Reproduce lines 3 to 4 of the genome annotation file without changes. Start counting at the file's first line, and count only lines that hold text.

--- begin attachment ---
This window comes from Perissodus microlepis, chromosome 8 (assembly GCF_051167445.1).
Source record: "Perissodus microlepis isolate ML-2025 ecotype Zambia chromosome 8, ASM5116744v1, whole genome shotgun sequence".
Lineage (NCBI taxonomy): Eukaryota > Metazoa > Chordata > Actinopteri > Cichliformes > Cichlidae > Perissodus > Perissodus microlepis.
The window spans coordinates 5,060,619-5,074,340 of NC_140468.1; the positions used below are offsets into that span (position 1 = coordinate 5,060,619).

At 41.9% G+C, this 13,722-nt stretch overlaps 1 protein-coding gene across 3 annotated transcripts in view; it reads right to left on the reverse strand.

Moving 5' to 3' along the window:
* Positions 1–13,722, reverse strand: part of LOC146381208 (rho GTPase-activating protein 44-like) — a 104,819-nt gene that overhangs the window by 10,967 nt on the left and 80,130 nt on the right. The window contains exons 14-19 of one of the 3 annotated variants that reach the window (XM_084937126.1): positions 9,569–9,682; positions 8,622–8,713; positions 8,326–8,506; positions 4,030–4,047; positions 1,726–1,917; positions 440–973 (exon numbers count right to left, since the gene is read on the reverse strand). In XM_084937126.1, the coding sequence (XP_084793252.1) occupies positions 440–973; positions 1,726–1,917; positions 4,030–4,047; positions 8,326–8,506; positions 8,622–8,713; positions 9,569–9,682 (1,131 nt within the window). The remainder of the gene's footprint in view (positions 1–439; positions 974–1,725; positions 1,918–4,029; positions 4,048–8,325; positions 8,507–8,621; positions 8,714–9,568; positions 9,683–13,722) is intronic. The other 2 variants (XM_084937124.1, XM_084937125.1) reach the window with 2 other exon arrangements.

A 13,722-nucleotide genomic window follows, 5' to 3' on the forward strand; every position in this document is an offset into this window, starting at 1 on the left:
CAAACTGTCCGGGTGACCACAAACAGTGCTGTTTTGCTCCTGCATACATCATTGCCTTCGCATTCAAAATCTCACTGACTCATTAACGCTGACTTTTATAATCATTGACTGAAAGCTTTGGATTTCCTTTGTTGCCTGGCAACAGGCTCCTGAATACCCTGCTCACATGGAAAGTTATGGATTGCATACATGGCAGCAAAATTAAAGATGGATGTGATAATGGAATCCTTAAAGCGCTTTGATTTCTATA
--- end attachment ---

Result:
Lineage (NCBI taxonomy): Eukaryota > Metazoa > Chordata > Actinopteri > Cichliformes > Cichlidae > Perissodus > Perissodus microlepis.
The window spans coordinates 5,060,619-5,074,340 of NC_140468.1; the positions used below are offsets into that span (position 1 = coordinate 5,060,619).